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UNDERSTANDING MACROS: BEGINNERS GUIDE




I believe in a healthy lifestyle. I believe that you can incorporate your favorite foods into your "diet" and still lose fat. 

Tracking your Macros is a great way to see exactly what you are intaking. It's a great method to observe the portions on your plate. It allows us to live a flexible lifestyle with our favorite dishes.

First and foremost, What are Macros?

Macros are Macronutrients. It’s nutrients that provide our body energy and calories. A calorie is energy our bodies run on. Without enough food, you don’t have enough energy.  Breaking down the word MACRO= LARGE. So these are nutrients that we need in large amounts. 

The 3 major Macronutrients are:

  •  CARBOHYDRATES (NOT THE ENEMY)

  • PROTEINS

  • FATS

Each macronutrient provide calories, but they all provide in different amount. Here is the breakdown of where the calories come from:

  • Carbs provide 4 calories/ gram

  • Proteins provide 4 calories/ gram

  • Fats provide 9 calories/ gram

EXAMPLE: When a nutrition label says it provides 10 grams of carbs, you know that 40 calories are from carbs. 

 Equation: 10 grams of carbs x 4 calories = 40 calories

First up, Carbohydrates.

Carbs are used for fuel and energy and mainly found in fruits, vegetables, grains, starches ( grains, potatoes, beans) and those are the “healthier” types of Carbs. We can all say that Carbs get a bad reputation. We live in a world where people think we should cut out carbs, and that is not the case. Carbs are broken down into glucose and used as the body’s primary energy source. Glucose is used to power your muscles, brain and essential organs. They are critical to our brain function and also influence our mood and memory.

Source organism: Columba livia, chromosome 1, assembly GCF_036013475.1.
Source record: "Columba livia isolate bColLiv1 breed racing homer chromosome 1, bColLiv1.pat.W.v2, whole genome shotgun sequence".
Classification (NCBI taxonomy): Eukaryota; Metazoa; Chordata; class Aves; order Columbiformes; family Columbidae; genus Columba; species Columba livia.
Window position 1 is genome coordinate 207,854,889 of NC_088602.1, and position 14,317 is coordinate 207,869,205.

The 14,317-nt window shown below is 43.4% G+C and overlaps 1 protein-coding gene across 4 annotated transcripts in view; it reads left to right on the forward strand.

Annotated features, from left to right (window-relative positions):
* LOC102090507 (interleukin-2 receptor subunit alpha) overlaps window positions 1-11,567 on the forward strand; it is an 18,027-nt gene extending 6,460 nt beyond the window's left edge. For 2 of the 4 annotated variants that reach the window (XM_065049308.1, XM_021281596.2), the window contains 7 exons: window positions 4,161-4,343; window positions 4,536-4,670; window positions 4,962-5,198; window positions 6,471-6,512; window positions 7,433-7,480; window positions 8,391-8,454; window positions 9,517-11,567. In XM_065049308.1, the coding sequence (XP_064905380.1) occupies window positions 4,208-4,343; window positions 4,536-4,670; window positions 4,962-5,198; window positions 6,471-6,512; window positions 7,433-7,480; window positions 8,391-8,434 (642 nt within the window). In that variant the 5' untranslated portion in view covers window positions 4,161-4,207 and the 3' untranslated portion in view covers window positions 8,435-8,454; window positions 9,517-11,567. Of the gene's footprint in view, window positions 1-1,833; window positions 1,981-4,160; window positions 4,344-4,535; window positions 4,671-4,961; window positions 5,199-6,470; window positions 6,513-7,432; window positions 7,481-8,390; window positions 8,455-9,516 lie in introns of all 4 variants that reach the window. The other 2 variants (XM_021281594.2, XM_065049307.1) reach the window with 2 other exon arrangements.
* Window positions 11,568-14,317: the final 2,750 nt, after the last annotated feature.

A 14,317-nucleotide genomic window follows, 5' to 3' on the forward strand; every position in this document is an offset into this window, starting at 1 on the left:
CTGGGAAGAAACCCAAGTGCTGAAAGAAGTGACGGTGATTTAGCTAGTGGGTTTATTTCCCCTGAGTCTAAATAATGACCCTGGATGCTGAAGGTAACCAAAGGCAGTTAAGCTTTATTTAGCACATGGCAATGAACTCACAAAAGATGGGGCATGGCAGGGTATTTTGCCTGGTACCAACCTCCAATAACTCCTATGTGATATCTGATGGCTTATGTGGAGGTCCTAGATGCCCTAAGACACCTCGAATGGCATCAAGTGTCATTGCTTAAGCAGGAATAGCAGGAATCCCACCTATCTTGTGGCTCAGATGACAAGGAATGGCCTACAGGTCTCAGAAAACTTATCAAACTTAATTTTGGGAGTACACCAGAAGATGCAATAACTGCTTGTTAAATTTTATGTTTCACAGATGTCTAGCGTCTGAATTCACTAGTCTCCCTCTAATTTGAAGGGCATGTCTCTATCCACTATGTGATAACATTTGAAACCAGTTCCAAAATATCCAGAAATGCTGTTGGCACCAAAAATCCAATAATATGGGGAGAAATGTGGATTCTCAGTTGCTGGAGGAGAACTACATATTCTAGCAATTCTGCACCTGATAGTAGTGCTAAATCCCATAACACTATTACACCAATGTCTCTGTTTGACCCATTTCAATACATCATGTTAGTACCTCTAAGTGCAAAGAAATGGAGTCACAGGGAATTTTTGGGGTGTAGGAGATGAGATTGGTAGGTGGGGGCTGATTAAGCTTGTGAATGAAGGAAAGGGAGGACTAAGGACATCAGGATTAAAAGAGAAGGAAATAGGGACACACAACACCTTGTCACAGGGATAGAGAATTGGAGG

There are two different types of Carbohydrates:

  • Simple- made up of 1 or 2 sugar molecules. They are the quickest source of energy and easy to digest. Some examples are table sugar, honey, syrup, honey and fruit. Simple carbs are not something we want to eat in bulks, expect for fruit. That’s where people get things confused with the sugar in fruit. 

  • Complex- made up of a string of sugar molecules. They take more time to digest because of fiber. They also provide vitamins and minerals like greens, whole grains, oats, and starchy veggies. 

We want to make sure we are getting the most food for fuel types of carbs.

On a nutrition label, you will see under Carbohydrates:

  • Fiber and Sugar because they both are carbs. Not everyone realizes this. We need a large amount of fiber to function properly and have good bowel movement.

Remember, carbs provide 4 calories per gram

What are Proteins?

Protein helps with growth, immune function and preserving muscle mass. Its found in meats, poultry, fish, cheese, milk and less amounts in fruits and veggies. 

 When we consume protein,  our bodies break the protein into amino acids. It makes up our muscles, skin, bones, hair, skin etc. If we didn’t have protein, our organs wouldn’t exist. Protein is essentially the building blocks of protein. It’s where we build and repair our muscles.